TreadMill Ink -- Enabling Continuous Pen Input on Small Devices

Giovanni Seni, Motorola Human Interface Labs

Seminar on People, Computers, and Design
Stanford University April 12, 2002

Portable computing devices, often called personal digital assistants (PDAs), have increased in popularity during the past couple of years. A typical PDA is a limited function microcomputer with a touch-enabled LCD display for input and output. PDAs are evolving from simple agenda and address book electronic devices into multimedia terminals capable of wireless Internet communications. As the text data entry needs on these small devices shift from short address book or calendar items to longer notes or e-mail messages, the demand for natural, high-throughput text input methods increases.

PDAs currently use the following UI methods for text input: a unistroke character-based interface (e.g., Graffiti), where each character is written with a single pen trace; an on-screen keypad, a write-anywhere interface (e.g., Transcriber), or a plugin keyboard. Each of these methods is beset with problems and compromises. Text input using a unistroke alphabet is unnatural because it requires users to learn new character shapes; text input using an on-screen keypad is somewhat clumsy to use on small screens. In a write-anywhere interface, users can enter entire words or phrases anywhere on the screen, which increases text input throughput over character-based methods; however, such interfaces are problematic because it is difficult to differentiate whether the stylus is acting as a pointer or as an inking instrument for text entry. An expansion keyboard is impractical for on-the-go input.

In this talk I present a novel handwriting input user interface (UI) for small portable devices with a touch-enabled screen. This UI includes a writing area on the screen that behaves as a "treadmill" such that electronic ink input is immediately moved from right to left while it is being entered, giving the user the feeling of writing text on a virtual "ticker-tape". This method allows the user to write continuously without running out of writing space, and takes up very little screen real-estate to implement. The UI communicates with a recognition engine capable of recognizing continuously input handwritten text and that can buffer incomplete ink entries. The UI technique described, unlike prior interfaces in which space constraints limit the ability to continuously write on the device screen and thus slow text input, allows the full throughput benefit of continuous text input to be realized within a very small writing space.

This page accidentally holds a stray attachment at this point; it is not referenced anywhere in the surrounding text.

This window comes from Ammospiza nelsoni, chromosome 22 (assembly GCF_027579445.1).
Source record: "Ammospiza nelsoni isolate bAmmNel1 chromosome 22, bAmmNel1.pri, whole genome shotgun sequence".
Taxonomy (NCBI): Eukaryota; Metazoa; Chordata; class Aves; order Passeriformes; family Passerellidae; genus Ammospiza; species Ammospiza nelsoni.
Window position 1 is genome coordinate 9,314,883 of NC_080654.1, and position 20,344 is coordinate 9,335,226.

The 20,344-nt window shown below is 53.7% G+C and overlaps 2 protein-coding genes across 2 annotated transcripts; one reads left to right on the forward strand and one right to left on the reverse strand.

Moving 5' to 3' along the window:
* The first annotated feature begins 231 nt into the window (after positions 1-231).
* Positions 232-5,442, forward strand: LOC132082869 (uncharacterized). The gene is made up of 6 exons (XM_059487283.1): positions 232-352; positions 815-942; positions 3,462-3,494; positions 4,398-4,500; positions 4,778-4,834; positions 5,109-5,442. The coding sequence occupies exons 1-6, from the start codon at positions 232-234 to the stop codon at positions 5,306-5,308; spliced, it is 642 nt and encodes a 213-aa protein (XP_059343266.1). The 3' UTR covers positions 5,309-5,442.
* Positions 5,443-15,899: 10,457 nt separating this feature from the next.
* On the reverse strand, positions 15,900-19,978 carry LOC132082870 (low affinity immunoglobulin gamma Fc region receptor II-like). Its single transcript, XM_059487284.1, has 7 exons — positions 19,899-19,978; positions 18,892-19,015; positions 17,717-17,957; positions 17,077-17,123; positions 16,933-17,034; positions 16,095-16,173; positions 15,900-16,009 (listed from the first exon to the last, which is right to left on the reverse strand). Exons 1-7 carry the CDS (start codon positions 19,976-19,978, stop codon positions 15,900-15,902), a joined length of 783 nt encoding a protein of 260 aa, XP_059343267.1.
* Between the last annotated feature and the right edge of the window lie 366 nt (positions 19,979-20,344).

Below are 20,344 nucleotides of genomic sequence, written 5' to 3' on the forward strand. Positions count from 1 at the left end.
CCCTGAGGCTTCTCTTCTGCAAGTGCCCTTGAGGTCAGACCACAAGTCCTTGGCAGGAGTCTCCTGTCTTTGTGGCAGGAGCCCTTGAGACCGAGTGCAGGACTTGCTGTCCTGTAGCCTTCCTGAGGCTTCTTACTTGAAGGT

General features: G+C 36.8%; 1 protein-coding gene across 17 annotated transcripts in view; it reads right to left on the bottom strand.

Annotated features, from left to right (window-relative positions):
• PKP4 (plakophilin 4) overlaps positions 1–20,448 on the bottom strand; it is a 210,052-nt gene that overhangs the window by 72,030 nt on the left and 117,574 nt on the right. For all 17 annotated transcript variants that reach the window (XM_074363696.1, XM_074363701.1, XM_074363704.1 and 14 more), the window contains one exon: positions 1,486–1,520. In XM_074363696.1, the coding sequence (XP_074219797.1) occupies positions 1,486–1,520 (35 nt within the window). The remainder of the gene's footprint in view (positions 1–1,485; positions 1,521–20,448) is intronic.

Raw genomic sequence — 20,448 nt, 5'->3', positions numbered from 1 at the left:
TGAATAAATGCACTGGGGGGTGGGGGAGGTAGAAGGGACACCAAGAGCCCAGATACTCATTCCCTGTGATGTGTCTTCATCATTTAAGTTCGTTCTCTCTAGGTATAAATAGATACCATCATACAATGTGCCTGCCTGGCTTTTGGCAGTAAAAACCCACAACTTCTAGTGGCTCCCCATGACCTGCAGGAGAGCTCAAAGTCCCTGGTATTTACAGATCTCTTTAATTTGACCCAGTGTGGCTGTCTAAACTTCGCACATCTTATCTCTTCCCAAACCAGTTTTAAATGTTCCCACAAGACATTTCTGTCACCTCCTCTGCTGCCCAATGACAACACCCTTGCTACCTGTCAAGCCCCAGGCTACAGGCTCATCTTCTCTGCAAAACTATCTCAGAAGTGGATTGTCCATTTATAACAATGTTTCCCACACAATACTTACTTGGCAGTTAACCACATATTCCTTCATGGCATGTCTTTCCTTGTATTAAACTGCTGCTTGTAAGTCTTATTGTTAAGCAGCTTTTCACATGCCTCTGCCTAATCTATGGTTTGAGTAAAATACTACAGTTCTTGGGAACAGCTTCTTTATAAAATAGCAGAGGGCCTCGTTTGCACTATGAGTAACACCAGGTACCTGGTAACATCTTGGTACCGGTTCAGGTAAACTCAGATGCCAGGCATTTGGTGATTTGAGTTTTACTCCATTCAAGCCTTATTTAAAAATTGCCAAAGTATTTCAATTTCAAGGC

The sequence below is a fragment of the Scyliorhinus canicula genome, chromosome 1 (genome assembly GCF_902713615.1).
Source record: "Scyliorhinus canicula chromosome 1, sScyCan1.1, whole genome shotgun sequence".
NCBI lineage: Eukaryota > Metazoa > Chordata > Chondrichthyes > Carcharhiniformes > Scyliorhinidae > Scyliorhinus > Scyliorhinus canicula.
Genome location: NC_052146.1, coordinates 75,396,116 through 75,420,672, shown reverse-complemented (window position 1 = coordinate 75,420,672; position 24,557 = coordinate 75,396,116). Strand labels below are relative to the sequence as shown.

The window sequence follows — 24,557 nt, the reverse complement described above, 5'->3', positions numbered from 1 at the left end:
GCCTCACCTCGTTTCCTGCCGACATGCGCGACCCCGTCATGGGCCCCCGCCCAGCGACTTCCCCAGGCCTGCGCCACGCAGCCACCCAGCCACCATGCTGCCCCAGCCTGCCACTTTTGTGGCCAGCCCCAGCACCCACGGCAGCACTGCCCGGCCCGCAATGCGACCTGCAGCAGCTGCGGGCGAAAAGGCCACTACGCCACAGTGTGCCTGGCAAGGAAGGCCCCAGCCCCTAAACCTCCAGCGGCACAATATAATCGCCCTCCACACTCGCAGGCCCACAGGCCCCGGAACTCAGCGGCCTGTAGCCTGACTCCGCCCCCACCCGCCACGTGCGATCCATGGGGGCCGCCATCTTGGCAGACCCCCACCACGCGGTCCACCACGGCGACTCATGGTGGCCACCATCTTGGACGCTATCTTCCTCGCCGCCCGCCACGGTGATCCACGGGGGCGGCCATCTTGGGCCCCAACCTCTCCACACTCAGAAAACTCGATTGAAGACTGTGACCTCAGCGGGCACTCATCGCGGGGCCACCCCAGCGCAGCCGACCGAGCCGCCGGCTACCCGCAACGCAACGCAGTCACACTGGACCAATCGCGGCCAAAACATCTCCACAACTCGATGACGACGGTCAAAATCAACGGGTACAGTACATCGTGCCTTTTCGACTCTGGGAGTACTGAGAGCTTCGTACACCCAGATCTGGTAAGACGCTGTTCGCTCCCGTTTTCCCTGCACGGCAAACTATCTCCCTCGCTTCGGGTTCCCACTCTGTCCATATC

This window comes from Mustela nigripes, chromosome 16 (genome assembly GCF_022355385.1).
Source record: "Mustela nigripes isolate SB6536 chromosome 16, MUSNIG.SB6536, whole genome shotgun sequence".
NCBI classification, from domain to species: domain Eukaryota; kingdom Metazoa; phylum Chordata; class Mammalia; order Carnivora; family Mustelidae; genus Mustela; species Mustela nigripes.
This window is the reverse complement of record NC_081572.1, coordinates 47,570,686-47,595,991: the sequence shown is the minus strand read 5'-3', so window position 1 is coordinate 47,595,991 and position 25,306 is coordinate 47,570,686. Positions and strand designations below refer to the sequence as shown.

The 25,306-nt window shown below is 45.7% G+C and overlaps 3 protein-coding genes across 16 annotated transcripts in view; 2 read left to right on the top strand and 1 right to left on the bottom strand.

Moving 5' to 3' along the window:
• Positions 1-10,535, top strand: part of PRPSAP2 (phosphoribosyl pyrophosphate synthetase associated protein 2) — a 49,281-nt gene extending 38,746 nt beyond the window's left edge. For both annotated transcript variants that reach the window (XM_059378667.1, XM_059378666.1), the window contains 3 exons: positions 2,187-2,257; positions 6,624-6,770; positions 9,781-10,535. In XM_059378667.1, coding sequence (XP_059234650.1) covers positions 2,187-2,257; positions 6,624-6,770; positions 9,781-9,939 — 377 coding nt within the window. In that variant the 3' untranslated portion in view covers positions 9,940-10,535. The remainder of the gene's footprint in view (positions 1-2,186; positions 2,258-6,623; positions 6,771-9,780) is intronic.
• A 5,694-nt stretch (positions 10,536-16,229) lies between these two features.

Giovanni Seni is a Member of the Technical Staff at the Motorola Human Interface Labs in Mountain View, CA. He has worked extensively in the field of pen-based user interfaces and has published several articles in this area. Prior to joining Motorola Labs he was a Software Engineer with Lexicus, a Motorola-acquired startup company developing handwriting recognition software, where he worked on two generations of recognition systems. He received a M.S. and Ph.D. in Computer Science from State University of New York at Buffalo (SUNY at Buffalo) in 1996, where he studied on a Fulbright scholarship. His research was on the use of convolutional neural networks for recognizing on-line cursive words in a large vocabulary setting. In his spare time Giovanni likes to play with his children, read history books and play tennis.


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